This and that for your Sunday reading.
– Saqib Bhatti and Stephen Lerner point out that the struggle for power between labour and capital is far from over, and that the next step may be to engage on wider questions of economic control:
For too long most unions defined their mission narrowly as winning higher wages and benefits for unionized workers without challenging how companies were managed or how capital was invested and controlled. Unions accepted that it was management’s job to run companies and the broader economy, and that the unions’ primary job was to get as much as possible for their members.
This still dominates labor’s thinking: we focus on income inequality but not wealth inequality; we focus on how to raise the bottom, but not how to stop wealth from concentrating at the top; we deal with our direct employers, but not those who really control the broader socioeconomic conditions in which our members work and their families live.
We have bought into the notion that the boss is entitled to endless profits and should be allowed to have control of the business and the economy as long as our members win incremental improvements in every contract. But that bargain no longer works.
(U)nions don’t typically enter into negotiations with the investors. They deal with their direct employer, even though in many major companies investors, even the CEOs, are ultimately constrained by the pressures put on them by investors.
Unions need to start looking to these actors higher up the food chain, to the people who control the money in the public sector as well as the private sector.
In the public sector, state and local officials accurately decry the fact that there is not enough money in public coffers to properly fund public services. However, the reason why there isn’t enough money is that corporations and the wealthy have waged a sustained war on taxes over the past forty years to avoid paying more.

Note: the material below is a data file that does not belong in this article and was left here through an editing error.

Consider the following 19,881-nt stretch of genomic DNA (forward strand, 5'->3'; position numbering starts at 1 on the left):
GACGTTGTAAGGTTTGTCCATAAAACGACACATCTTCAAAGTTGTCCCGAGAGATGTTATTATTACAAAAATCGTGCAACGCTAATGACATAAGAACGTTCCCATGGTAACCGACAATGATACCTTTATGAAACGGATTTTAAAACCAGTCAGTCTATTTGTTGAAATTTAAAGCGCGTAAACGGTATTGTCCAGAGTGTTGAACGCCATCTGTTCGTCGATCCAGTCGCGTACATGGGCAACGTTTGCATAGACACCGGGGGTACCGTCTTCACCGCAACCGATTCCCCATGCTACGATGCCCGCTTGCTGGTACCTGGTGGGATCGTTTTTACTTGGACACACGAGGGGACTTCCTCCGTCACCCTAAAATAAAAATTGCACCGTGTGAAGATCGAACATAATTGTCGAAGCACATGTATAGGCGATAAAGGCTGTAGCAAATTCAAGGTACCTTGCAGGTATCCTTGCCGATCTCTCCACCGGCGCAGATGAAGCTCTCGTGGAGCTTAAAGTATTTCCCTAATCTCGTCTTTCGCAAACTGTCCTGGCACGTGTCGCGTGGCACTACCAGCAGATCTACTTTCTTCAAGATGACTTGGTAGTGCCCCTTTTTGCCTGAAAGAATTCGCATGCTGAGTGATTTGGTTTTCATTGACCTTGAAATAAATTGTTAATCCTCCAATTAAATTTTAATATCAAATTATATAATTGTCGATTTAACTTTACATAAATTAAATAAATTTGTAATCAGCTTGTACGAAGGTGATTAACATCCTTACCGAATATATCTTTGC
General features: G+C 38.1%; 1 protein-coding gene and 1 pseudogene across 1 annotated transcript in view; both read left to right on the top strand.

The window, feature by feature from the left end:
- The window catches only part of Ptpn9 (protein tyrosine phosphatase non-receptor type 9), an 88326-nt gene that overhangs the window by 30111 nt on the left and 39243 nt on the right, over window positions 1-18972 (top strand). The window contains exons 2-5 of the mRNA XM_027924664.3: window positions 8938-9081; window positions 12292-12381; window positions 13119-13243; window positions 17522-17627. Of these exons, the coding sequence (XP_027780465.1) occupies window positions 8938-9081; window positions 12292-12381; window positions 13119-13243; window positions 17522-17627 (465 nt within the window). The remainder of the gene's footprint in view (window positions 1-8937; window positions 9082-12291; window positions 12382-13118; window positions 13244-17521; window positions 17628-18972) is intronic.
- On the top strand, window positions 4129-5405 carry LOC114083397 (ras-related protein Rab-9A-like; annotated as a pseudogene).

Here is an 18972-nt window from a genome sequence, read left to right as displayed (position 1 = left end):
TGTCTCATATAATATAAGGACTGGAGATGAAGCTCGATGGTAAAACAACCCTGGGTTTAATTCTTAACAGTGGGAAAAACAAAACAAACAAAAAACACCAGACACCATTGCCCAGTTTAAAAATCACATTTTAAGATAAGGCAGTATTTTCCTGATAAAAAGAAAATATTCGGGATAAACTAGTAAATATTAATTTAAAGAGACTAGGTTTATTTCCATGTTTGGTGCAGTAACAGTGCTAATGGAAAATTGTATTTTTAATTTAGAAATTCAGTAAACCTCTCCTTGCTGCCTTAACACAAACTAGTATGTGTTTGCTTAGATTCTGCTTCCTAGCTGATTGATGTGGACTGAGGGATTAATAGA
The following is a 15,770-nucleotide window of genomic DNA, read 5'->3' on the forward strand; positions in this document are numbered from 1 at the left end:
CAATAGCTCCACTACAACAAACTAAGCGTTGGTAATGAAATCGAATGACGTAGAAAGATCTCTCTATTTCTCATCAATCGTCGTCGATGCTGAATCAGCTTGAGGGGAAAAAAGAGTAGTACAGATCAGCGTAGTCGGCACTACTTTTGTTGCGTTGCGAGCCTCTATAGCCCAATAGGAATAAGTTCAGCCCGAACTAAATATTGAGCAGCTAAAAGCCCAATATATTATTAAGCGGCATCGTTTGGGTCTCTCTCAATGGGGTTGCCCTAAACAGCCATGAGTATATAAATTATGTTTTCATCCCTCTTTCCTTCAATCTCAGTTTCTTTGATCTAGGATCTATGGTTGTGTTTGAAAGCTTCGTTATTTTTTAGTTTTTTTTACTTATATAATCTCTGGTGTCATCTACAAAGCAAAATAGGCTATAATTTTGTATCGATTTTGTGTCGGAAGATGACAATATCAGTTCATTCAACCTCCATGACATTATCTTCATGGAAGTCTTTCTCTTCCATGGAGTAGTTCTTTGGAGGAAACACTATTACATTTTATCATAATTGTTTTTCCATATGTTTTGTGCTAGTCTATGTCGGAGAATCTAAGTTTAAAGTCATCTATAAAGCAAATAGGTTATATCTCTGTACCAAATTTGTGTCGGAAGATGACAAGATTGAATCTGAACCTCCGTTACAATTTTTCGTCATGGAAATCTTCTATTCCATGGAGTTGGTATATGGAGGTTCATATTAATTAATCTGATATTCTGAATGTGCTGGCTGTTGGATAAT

Increasingly, these corporations are owned by Wall Street investors seeking to cut taxes in order to increase their return on investment. These wealthy few have a large part of their wealth tied up in the financial sector.
By trying to squeeze pennies out of public officials while letting the billionaires and bankers off the hook, public-sector unions are fighting with one hand tied behind their back.
– Gabriel Winant also offers a noteworthy look at the state of the U.S.’ labour movement. And Tom Parkin points out how a larger self-identified working class may be an increasingly important force in Canadian politics, while Sid Ryan comments on the state of the relationship between Canadian labour and the NDP.
– Mersiha Gadzo identifies plenty of the ways in which Justin Trudeau has combined a sunny disposition with the same dark actions we’d expect from the Harper Cons. But Nora Loreto argues that progressive activists will need to develop new strategies to address Trudeau rather than Harper.
– Finally, Sir Michael Marmot discusses the social causes of economic inequality, while pointing out the need to ensure a greater focus on all social determinants of health. . . . → Read More: Accidental Deliberations: Sunday Morning Links
The Panama Papers starkly revealed that Britain’s Overseas Territories and Crown Dependencies have become the venues of choice for the anonymous corporations that facilitate tax evasion, organised crime, and terrorist financing. Indeed, more than half … . . . → Read More: Akaash Maharaj – Practical Idealism: Huffington Post: An Open Letter from the World’s MPs to David Cameron